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Frequently asked questions concerning salutations

by Stephen Wilbers

Author of 1,000 columns
published in the Minneapolis Star Tribune & elsewhere


1.  When should I use a professional title and when should I use a social title?

If the recipient has a professional title (such as Dr., Professor, or President), use that and the last name, followed by a colon.  (Use a comma only in less formal writing.)   Otherwise, address a male as Mr. and a female as Ms.

2.  How should I address a married couple when one person has a professional title such as Dr. and the other does not?

If the husband has the professional title, use Dear Dr. and Mrs. Smith. 

For the address line, use
     Dr. and Mrs. John Smith

If the wife has the professional title, use Dear Dr. and Mr. Smith, or Dear Dr. Mary Smith and Mr. John Smith (her title and name first). 

For the address line, use
     Dr. Mary Smith
     Mr. John Smith

3.  How should I address a married couple when both persons have professional titles such as Dr.?

Use Dear Drs. Smith, or Dear Drs. John and Mary Smith. 

For the address line, use
     Dr. John Smith
     Dr. Mary Smith

4.  When should I use Mrs. or Miss rather than Ms.?

If you know that the recipient prefers a title other than Ms., use that title, as in Miss Edwards or Mrs. John Victor.  Otherwise, use Ms. 

5.  Should I use a period after Ms.?

Yes.  It is sometimes argued that the period should be omitted because Ms. is not an abbreviation but a made-up social title or courtesy title.  For just that reason, however, the preferred spelling is with a period.  Spelled with periods, both Mr. and Ms. have the appearance of parallel titles, and neither title denotes marital status.

The American Heritage Dictionary offers the following usage note regarding the origins of Ms.:  “Many of us think of Ms. or Ms as a fairly recent invention of the women’s movement, but in fact the term was first suggested as a convenience to writers of business letters by such publications as the Bulletin of the American Business Writing Association (1951) and The Simplified Letter, issued by the National Office Management Association (1952).” 

6.  When should I abbreviate titles?

Use abbreviations for Mr., Ms., Mrs., and Dr., but spell out professional, religious, and military titles such as Professor, Father, Sister, and Colonel.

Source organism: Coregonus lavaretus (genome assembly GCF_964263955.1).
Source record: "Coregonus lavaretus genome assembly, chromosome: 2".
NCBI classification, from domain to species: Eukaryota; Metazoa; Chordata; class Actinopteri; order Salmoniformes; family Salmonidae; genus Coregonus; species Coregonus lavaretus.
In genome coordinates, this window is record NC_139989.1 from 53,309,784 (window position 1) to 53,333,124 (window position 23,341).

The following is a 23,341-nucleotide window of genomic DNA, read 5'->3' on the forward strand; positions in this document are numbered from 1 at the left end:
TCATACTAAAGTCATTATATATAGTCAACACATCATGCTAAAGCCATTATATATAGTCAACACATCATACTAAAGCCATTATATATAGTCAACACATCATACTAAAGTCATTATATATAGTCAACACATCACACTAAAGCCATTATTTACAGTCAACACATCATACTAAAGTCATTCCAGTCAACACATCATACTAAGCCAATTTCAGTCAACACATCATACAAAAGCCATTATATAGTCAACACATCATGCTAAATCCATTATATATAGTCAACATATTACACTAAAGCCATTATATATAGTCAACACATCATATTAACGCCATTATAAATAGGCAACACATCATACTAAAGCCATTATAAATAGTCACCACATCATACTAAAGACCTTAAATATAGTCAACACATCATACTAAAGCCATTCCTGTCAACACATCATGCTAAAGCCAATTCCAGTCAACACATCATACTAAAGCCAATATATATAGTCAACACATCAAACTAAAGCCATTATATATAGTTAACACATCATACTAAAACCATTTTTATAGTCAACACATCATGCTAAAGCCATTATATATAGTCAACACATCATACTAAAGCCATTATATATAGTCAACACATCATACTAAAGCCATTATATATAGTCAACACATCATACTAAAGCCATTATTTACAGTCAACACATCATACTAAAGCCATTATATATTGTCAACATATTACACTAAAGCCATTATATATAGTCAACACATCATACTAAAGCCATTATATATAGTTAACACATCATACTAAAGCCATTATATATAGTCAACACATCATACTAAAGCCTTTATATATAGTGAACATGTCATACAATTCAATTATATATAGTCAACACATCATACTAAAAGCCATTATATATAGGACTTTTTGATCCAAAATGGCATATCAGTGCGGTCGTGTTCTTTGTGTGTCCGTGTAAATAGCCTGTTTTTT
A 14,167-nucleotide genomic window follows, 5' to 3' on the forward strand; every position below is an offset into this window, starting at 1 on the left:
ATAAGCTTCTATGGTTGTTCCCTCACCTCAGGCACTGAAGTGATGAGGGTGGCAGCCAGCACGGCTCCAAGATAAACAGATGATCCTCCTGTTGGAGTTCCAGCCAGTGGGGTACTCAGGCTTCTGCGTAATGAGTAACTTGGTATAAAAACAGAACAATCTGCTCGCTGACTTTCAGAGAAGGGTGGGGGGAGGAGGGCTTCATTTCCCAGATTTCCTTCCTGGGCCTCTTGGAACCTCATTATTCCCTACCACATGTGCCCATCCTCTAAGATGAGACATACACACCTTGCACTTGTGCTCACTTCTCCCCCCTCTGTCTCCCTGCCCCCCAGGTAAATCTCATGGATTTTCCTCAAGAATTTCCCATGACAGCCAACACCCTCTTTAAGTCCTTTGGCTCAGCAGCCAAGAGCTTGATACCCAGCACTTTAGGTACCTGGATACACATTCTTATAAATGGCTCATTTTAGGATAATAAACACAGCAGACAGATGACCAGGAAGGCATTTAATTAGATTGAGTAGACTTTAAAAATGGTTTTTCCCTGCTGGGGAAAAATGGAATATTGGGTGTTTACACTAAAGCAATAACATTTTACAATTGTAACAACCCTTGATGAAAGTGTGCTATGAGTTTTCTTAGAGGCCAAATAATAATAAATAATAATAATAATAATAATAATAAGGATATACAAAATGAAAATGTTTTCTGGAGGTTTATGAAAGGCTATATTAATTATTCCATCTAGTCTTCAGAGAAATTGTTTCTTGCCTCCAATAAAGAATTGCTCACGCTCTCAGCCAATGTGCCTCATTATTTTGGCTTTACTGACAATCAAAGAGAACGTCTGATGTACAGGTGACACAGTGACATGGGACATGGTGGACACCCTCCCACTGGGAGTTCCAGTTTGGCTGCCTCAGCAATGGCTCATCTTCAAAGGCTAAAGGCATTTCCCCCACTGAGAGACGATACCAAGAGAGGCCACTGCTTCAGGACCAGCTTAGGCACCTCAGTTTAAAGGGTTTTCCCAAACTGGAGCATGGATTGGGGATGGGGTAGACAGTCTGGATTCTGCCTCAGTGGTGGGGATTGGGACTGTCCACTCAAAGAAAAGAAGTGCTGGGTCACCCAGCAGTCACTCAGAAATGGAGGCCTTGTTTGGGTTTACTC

7.  How should I address dignitaries?

Many dignitaries – such as governors, senators, representatives, and mayors – are addressed The Honorable [first name/last name] and, in the salutation, Sir/Madam: or Dear [title/last name]:.  But those conventions are complicated, so consult a style manual.

8.  What if I can’t determine the person’s gender by the name?

Fudge.  Use a professional title in place of Mr. or Ms., or use both names and no title, as in Dear Chris Parker.

9.  What if I don’t know the person’s name?

Whenever possible, take the time to find out the recipient’s name.  Letters addressed to an individual have greater impact.  But if that is impossible or impractical, you have four alternatives:  Use the formal Dear Sir or Madam (which is correct but may sound old-fashioned), use a title (as in Dear Account Supervisor or Dear Auditor), use the all-inclusive but impersonal To whom it may concern, or simply omit the salutation.

10.  Is Dear Sir correct?

Dear Sir is acceptable when addressing a male reader or a group that you know to be all-male, though it sounds formal and perhaps old-fashioned, as noted above.  It should not be used to address a group that may include both males and females.  Instead, use Dear Sir or Madam or one of the other three alternatives suggested in point 9 above.

11.  When is it appropriate to omit the salutation?

The “simplified letter style,” described in The Gregg Reference Manual, uses a subject line in place of a salutation. (This style also omits the complimentary close.)  In addition, the salutation is often omitted in e-mail correspondence (where a less formal, Hi, Joe, also is common).




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